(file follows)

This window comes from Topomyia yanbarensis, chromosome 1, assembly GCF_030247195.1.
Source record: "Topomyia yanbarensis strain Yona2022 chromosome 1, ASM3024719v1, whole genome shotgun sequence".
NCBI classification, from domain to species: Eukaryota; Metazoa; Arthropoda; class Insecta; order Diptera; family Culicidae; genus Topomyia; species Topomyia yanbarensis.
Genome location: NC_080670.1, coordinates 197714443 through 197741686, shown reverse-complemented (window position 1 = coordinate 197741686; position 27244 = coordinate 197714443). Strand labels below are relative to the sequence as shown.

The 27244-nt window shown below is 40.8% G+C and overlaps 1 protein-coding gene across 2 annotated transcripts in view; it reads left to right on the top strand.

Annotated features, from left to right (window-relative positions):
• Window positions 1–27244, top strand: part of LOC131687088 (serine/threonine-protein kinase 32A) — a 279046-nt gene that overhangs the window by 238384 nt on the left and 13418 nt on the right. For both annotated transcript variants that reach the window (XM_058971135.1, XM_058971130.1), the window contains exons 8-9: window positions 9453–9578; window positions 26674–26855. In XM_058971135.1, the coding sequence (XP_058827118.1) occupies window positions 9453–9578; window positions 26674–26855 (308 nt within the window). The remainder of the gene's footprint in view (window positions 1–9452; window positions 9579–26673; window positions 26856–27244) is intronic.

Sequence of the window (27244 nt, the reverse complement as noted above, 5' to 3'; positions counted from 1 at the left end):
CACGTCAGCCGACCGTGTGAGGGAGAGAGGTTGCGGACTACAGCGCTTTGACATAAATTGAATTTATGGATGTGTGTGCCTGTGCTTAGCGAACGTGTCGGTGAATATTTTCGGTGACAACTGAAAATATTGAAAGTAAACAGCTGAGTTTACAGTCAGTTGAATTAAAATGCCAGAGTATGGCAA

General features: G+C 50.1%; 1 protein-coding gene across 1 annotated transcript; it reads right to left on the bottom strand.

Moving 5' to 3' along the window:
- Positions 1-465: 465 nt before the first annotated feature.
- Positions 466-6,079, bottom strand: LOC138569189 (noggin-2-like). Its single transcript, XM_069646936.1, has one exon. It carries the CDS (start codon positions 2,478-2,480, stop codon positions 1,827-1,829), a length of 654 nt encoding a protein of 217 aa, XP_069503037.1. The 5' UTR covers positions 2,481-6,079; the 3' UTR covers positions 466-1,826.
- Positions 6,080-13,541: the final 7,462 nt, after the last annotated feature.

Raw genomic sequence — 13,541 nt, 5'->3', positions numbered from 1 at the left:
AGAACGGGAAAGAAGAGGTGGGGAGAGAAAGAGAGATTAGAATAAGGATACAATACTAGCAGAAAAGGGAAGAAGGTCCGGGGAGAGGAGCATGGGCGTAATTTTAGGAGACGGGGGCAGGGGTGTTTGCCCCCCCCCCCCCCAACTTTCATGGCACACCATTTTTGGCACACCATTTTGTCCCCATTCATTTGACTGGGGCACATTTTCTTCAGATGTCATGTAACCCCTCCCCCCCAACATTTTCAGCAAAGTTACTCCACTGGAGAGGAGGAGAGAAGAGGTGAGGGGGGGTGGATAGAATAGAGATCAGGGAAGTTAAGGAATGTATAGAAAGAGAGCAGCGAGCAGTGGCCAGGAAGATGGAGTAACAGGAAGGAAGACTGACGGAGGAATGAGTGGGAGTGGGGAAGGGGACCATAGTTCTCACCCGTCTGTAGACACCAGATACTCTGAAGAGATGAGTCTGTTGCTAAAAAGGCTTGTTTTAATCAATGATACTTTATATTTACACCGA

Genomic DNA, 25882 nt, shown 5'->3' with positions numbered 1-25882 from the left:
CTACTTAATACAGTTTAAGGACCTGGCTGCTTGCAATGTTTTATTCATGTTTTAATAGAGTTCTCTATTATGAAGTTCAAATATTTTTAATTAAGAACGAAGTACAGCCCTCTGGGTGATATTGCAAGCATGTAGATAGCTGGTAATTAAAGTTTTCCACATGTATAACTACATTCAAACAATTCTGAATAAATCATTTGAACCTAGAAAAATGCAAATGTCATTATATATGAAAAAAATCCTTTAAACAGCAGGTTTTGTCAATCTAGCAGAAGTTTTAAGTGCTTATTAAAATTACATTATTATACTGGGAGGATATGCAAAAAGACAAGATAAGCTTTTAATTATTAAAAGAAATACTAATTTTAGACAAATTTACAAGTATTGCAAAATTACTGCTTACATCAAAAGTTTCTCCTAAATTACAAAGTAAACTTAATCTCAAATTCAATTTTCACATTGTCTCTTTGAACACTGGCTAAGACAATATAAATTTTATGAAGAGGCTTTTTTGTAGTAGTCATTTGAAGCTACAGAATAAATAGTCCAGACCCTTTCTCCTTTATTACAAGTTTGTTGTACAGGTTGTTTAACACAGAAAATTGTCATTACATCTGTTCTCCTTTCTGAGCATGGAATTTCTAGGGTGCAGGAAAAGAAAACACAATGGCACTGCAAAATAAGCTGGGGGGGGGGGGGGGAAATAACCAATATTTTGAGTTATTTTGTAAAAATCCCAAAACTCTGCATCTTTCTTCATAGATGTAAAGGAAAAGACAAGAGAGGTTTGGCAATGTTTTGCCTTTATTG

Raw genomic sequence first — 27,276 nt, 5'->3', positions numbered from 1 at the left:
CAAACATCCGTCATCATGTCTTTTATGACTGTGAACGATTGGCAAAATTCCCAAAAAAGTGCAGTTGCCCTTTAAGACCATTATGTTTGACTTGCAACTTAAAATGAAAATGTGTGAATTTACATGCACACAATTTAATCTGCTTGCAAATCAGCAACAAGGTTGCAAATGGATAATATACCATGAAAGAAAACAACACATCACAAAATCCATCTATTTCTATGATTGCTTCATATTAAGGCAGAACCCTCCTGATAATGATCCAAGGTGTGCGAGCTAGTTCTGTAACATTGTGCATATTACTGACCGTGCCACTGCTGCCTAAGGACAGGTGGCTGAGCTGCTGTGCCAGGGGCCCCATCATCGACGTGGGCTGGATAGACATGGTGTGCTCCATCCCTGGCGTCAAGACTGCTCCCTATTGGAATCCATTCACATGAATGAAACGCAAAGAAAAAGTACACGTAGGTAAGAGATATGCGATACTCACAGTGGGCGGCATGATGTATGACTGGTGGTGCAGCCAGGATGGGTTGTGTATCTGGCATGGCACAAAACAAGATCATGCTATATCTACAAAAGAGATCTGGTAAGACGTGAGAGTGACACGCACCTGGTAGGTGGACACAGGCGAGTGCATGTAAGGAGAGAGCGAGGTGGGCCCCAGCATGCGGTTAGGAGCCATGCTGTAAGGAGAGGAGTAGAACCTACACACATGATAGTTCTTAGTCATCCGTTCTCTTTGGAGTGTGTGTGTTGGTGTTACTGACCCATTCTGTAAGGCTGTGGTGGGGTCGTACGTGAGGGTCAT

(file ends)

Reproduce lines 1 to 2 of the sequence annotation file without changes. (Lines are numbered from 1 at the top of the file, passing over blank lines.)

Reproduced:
This window comes from Topomyia yanbarensis, chromosome 1, assembly GCF_030247195.1.
Source record: "Topomyia yanbarensis strain Yona2022 chromosome 1, ASM3024719v1, whole genome shotgun sequence".